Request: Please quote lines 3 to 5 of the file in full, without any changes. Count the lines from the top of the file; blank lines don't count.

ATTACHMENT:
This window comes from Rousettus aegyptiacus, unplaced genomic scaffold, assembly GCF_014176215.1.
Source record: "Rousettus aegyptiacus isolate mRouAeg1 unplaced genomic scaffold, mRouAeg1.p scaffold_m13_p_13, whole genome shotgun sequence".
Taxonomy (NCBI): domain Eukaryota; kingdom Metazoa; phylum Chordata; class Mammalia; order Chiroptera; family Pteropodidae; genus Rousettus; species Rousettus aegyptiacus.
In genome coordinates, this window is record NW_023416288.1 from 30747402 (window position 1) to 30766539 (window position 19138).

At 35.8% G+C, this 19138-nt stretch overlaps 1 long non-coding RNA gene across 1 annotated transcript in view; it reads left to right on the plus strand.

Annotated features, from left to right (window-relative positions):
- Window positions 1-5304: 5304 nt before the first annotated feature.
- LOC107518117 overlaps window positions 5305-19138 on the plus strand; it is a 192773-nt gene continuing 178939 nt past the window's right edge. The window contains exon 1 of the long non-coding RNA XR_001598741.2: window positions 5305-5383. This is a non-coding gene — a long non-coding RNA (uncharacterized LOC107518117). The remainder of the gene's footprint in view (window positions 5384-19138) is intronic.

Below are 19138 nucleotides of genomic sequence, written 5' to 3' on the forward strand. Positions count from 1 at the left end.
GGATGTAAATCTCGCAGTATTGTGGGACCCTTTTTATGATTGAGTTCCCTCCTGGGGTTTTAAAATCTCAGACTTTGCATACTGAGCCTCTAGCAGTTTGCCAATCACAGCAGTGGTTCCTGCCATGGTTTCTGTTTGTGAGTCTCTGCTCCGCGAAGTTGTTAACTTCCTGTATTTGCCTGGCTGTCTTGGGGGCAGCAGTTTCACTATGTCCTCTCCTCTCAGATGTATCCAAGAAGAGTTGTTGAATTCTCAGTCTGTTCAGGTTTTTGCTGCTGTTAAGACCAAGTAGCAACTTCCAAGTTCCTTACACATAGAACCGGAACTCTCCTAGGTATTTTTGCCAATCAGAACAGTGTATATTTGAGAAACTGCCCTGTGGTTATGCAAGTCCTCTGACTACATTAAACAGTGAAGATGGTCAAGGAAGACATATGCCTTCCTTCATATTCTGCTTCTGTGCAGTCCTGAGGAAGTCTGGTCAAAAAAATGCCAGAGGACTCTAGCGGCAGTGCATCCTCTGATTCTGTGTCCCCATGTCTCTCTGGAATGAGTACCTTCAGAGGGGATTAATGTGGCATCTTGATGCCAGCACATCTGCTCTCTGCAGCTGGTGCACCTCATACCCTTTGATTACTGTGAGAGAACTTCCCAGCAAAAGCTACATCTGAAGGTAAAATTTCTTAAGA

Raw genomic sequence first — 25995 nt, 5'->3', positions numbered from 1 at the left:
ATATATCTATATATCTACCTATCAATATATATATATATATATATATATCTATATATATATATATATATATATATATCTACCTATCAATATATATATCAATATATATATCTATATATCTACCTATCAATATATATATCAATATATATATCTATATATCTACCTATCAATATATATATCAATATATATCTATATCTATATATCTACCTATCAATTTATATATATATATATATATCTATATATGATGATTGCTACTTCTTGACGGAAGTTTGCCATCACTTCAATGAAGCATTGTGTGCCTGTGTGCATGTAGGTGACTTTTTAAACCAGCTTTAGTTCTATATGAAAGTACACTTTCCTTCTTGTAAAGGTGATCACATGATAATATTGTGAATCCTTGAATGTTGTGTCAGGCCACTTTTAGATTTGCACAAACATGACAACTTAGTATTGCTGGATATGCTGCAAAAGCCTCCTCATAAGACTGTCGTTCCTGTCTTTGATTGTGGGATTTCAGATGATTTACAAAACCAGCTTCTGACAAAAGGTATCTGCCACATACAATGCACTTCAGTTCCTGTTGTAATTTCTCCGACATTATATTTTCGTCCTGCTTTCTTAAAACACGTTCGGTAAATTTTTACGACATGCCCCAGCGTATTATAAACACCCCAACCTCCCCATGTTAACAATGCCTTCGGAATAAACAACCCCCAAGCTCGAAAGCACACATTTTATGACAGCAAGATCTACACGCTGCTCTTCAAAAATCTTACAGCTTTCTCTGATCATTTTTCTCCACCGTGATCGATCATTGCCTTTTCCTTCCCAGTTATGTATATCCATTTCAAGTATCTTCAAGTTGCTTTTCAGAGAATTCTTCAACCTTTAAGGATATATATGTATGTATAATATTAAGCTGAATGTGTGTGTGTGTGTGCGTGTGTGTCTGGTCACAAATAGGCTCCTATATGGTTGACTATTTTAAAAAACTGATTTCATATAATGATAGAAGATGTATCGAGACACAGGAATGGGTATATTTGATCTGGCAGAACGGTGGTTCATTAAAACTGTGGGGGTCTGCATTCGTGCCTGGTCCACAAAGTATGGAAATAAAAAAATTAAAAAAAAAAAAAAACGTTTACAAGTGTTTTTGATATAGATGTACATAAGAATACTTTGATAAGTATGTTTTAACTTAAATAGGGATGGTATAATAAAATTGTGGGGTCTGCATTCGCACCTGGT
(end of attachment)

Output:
Taxonomy (NCBI): domain Eukaryota; kingdom Metazoa; phylum Chordata; class Mammalia; order Chiroptera; family Pteropodidae; genus Rousettus; species Rousettus aegyptiacus.
In genome coordinates, this window is record NW_023416288.1 from 30747402 (window position 1) to 30766539 (window position 19138).

At 35.8% G+C, this 19138-nt stretch overlaps 1 long non-coding RNA gene across 1 annotated transcript in view; it reads left to right on the plus strand.